The home-building industry is on the rebound after years of recuperating from the housing bust. As the U.S. government has swung into action, many are looking to the Federal Reserve to provide answers and solutions to help speed the recovery of the U.S. housing market.
On February 10th, Fed Chairman Ben Bernanke spoke at the National Association of Home Builders’ International Builders Show. The keynote speech would address issues affecting housing recovery and aid options the Federal Reserve has planned.
Presently, 30-year fixed mortgage rates are experiencing their lowest levels since the Federal Reserve came into existence. In turn, those rates are allowing more individuals than ever to begin financing the purchase of a home. Bernanke also recently assured homebuyers and homeowners that short-term interest rates would remain at their present levels through 2014.
But a frustrated public is asking for more to be done. 2011 was the lowest level ever for new home sales with only 302,000 housing units sold. The Fed has also estimated foreclosed homes will grow nationally by a million units yearly for the next few years at least. The glut of resulting housing inventory would slow construction of new residential units resulting in lost jobs.
Bernanke mentioned the Fed “REO-to-rental programs” which are being considered to counteract the effect of empty and foreclosed properties on the market. The Fed is backing a foreclosure-to-rental program as part of a 26-page document to Congress. “Keeping paying tenants in homes — including leasing to the former owners at market rents — may, in some cases, be the best way to maintain property values and the quality of neighborhoods.” Bernanke added: “REO-to-rental programs could potentially also minimize the amount of time a vacant property languishes in REO inventory.”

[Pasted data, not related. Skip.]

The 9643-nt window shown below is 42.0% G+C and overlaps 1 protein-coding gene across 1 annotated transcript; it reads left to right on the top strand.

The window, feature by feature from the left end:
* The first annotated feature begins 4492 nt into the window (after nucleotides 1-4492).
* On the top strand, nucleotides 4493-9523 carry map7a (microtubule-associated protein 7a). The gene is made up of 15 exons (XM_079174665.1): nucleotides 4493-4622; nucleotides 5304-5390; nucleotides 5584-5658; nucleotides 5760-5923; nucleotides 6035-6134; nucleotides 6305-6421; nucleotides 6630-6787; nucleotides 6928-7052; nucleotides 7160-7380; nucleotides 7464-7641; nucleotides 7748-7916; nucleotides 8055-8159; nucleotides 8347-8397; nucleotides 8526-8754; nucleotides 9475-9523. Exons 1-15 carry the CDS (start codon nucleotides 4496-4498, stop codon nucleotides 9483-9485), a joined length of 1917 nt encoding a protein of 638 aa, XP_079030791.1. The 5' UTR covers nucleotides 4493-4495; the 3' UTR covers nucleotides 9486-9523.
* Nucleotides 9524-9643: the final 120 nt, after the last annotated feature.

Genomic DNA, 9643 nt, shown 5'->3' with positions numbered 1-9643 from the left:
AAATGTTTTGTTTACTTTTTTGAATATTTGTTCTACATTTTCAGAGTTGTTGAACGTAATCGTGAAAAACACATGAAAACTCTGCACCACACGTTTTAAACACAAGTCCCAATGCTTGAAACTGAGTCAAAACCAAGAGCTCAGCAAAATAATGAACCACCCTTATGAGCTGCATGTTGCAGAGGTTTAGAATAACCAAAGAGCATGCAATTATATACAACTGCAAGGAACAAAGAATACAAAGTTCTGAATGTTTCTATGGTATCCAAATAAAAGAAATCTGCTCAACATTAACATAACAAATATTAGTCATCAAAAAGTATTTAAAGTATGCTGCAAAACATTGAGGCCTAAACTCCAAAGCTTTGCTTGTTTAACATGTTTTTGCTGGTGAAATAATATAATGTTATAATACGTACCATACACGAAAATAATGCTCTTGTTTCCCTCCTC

Despite being unable to offer a “silver bullet” solution, Bernanke was well received and moments of the keynote were punctuated with applause. Overall, it was obvious the government has been listening to the needs of the public and working to help the recovery.
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